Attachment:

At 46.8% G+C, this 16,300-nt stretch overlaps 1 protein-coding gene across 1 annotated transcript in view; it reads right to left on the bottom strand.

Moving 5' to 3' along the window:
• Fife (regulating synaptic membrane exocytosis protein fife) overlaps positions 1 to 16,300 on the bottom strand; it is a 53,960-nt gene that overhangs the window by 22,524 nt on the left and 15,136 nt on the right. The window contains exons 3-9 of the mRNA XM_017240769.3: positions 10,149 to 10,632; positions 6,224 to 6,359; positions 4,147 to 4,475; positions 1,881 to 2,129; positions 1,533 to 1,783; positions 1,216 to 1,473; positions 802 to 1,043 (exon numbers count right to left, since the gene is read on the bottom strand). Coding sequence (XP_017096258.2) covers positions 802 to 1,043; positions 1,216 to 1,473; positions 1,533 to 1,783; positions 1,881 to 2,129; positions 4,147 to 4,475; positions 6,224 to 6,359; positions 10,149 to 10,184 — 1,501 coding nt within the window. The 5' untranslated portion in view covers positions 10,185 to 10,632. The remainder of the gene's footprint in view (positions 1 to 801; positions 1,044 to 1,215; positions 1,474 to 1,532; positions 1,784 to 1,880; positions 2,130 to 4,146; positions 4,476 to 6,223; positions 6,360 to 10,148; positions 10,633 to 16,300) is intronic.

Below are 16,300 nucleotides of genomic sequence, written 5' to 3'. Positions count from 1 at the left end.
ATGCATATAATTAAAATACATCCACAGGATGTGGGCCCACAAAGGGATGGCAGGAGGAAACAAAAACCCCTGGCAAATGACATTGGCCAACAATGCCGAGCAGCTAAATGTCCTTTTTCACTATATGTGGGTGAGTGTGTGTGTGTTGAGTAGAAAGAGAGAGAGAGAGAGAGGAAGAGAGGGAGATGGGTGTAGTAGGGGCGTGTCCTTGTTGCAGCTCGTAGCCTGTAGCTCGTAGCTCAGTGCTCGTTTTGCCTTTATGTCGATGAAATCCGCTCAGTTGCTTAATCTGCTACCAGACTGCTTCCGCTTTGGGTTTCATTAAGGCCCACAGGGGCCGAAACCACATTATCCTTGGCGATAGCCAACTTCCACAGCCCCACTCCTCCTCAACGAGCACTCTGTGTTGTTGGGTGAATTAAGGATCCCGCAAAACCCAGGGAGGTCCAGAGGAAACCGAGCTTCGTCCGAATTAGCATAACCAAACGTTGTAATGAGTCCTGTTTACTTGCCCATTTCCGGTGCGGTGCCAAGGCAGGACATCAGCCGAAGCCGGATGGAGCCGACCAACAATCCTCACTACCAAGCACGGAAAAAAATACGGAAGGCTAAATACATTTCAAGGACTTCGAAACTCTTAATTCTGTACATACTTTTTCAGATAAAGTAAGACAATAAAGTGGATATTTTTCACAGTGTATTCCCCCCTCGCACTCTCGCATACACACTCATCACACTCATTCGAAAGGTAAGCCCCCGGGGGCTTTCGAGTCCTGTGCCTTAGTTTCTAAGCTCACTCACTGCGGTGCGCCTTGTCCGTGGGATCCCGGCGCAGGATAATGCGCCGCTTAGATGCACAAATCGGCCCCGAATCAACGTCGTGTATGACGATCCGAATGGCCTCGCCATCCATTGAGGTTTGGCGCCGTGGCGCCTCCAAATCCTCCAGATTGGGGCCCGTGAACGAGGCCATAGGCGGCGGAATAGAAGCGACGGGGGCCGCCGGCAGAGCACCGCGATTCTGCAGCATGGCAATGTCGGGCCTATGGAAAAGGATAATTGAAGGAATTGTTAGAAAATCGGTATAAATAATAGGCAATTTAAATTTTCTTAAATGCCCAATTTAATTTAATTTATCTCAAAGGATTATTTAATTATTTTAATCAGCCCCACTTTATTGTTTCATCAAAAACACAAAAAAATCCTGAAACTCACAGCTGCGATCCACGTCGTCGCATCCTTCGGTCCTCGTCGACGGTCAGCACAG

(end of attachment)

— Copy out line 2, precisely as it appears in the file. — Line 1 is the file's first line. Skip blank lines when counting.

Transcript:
Moving 5' to 3' along the window: